6)  Be patient with yourself.  At all costs.  To anyone’s knowledge, yelling at an injury to hurry up and heal has never, ever worked.  But nursing it can be especially hard if you feel you’ve gotten the short end of the stick, and some wounds are particularly prone to infection.  If you’ve been laid off or fired from a successful business, or your old flame starts dating someone else, the temptation might be to decide that the world is out to screw you and to add an extra shot to your mug-of-something-soothing.  I don’t think it’s necessarily unhealthy to secretly hope that your rejecters fail at life (and for your sake, I sure hope they do), but preoccupation with revenge fantasies or those abstract “why me”s definitely prolongs harm, like repeatedly picking at a scab.  The best result you’ll get is a scar, and who wants a constant reminder of lost dignity?  Which brings me to point seven…

7)  Fake it ‘til you make it This one sucks.  Point blank.  But eventually, after trudging through one day after another, going through the motions, and doing whatever necessary to keep your head propped upright, there will be a morning when you wake up and don’t immediately think about this latest rejection.  Before you know it, there will be another morning like it.   And another.  The time lapses may seem long and arbitrary at first, but they will pick up succession until you can usually count on feeling normal and out of pain.  Rest assured, you’ll get the wind knocked out of you again down the road, but always make sure that the people who leave you are the ones missing out while those who support you are cashing in.  For instance, executives at Decca Records Company dismissed a small-time band in 1962 by stating, “They have no future in show business”; unfortunately for Decca, the band called themselves the Beatles, and that quote is now one of history’s most laughable. Living well is the best revenge of all—and it doesn’t have to be a fantasy.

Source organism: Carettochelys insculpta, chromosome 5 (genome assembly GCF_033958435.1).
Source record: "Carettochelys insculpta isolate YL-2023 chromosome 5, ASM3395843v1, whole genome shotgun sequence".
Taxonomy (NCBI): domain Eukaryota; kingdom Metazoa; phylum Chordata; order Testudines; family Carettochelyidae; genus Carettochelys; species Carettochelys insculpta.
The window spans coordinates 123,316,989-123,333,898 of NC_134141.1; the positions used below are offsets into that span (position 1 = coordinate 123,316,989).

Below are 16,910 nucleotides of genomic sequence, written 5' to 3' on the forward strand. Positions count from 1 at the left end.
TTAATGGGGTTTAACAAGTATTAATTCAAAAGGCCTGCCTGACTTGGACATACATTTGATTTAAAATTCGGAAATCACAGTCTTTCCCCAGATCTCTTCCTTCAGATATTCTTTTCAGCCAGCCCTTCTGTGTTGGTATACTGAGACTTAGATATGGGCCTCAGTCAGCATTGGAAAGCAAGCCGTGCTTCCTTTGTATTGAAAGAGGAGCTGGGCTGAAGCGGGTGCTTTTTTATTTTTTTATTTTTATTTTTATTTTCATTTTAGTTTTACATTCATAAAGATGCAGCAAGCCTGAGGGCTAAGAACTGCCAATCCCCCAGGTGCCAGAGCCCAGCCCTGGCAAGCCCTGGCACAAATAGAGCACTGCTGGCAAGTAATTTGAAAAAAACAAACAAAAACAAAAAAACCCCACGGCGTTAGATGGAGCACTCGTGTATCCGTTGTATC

mauiAbout the Contributor: Laura Eshelman is a 2008 UNC Asheville alumna with a BA in mass communication.  She is currently pursuing a master’s degree in criminal justice from UC Denver and holds a master’s certificate in domestic violence studies.  Laura is an avid writer, political junkie, and an advocate for various social justice causes; at present, she is an intern with Witness for Peace Southeast and volunteers with NC Harm Reduction.  She enjoys travelling, cooking, hula hooping, and long walks up steep mountains.

Image: Leah Joy

Three Little Songs

photo (3)

Since hearing the tragic news of the shootings in Connecticut, I have been looking within myself to see what I am doing that either contributes to or can help prevent such horrible, violent events. I believe in the power of one to make a difference. One person can make a difference by assessing their most primary relationship – their relationship to them self. Ask yourself – is this relationship violent or loving? Cultivating a non-violent, loving and compassionate relationship with ourselves ripples out to create non-violent, loving and compassionate relationships with family, friends, community members, neighbors, people everywhere, animals, the whole earth, and all beings…